Consumers need to be willing to pay your prices, but you also need to be able to generate a profit or your venue won’t stay open for long. Therefore, once you understand how your competitors’ prices compare to yours, determine if you need to make any adjustments to your prices. When it comes to holding an event at a venue, people do shop around. If your price is skewed too high or too low, you’ll lose potential revenue.
Place refers to where people will be able to purchase a company’s products. For a venue, it refers to how people will complete their transactions with you. For example, you could offer full-service transactions online, by phone, in person, or through a combination of channels.
When you determine where you’d like people to be able to buy from you, the next step is calculating the cost of actually getting your product (i.e., your venue) to your clients. What does it cost you to hold an event at your venue? Your prices need to cover that cost and allow you to generate a profit.
As the name implies, a marketing strategy is about strategies, not tactics. Therefore, think marketing channels, not marketing campaigns when you’re writing your marketing strategy. Start by asking yourself some questions. Where do your target audiences spend time online and offline? Where can you connect with them to raise awareness and recognition of your brand?
Selecting channels where you should focus your marketing efforts requires some research, but it’s critical information that you’ll need in order to write your marketing plan. After all, that’s where you’ll identify the specific tactics you’ll use to promote your venue along with your budget, timing, and tracking mechanisms. You need to know which channels are likely to give you the best results before you can choose your marketing tactics.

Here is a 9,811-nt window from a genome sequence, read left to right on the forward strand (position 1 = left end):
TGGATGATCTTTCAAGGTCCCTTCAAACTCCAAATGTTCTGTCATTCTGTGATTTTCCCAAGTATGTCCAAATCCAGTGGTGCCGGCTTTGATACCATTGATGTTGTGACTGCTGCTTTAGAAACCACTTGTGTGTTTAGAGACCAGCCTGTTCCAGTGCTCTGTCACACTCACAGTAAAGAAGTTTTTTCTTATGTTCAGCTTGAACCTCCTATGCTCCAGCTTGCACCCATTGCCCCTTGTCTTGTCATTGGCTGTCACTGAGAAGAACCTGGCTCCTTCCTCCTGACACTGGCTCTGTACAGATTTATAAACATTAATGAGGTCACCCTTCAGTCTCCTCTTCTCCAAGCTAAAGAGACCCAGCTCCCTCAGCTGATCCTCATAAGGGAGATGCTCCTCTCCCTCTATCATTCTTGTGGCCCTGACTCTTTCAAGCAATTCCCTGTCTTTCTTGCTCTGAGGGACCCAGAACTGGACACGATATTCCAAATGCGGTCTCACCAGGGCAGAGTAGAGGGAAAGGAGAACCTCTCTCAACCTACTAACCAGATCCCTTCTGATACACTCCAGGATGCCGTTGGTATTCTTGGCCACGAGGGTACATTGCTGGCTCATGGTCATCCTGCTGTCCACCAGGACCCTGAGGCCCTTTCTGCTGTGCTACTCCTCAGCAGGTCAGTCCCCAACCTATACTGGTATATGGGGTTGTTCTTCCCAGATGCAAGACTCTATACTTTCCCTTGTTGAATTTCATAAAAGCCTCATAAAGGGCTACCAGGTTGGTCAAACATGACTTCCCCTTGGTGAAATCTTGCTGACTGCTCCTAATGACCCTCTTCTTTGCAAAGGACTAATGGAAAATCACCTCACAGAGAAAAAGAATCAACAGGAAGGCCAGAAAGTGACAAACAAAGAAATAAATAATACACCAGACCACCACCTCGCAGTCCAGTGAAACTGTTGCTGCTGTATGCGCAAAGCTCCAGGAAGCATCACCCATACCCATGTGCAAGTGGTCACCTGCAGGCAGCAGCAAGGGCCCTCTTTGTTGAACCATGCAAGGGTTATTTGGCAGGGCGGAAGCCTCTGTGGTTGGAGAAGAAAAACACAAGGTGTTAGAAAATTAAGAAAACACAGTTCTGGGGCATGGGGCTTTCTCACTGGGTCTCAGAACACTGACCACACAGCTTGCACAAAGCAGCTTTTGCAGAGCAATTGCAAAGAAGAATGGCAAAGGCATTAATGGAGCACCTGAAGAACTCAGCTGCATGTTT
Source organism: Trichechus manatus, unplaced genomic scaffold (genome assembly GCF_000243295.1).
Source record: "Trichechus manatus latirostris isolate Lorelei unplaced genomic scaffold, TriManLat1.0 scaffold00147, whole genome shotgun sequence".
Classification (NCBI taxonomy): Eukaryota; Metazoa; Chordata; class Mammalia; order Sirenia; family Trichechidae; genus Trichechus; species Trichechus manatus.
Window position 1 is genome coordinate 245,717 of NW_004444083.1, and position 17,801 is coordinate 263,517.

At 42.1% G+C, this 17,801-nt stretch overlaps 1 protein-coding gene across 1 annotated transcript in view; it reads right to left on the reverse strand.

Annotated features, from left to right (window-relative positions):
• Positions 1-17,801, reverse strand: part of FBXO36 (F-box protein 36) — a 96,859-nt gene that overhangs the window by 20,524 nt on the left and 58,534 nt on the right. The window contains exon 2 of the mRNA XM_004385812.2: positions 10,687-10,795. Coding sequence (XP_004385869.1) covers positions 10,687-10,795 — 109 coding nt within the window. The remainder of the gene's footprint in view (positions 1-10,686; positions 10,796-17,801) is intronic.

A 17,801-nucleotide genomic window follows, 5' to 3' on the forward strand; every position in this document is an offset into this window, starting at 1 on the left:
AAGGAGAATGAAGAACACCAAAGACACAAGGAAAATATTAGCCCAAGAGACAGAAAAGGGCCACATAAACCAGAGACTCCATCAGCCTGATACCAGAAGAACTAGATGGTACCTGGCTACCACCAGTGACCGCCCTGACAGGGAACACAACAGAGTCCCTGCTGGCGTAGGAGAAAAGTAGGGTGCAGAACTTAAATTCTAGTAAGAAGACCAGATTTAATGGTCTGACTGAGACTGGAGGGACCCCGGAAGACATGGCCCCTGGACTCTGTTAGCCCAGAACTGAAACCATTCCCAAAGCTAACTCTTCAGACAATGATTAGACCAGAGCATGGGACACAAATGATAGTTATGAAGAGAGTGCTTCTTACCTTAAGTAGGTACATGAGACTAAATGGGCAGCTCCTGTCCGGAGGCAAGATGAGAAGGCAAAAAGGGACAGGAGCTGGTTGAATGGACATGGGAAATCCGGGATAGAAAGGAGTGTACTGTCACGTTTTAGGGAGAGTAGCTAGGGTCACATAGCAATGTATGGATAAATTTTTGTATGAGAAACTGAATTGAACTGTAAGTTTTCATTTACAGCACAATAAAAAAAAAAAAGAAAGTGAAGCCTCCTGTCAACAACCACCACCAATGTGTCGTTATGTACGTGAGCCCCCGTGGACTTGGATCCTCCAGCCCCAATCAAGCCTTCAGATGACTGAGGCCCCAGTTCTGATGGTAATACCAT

8. Strengths, Weaknesses, Opportunities, and Threats
Every marketing strategy should include an analysis of the brand’s strengths, weaknesses, opportunities, and threats. This is referred to as a SWOT analysis, and it’s essential to creating a venue marketing strategy that will position you to reach your goals. Here you need to record areas where your venue is strong compared to the competition and areas where your venue is weak. Look for gaps that you can fill.
Use this information along with the information you’ve collected so far in creating your venue marketing strategy to identify opportunities that could help your venue attract more clients, generate higher revenues, and grow. At the same time, look for potential threats from competitors as well as the macro- and micro-environments where you do business. You need to understand what risks might be coming in the future so you can position your venue to not just survive but thrive despite these threats.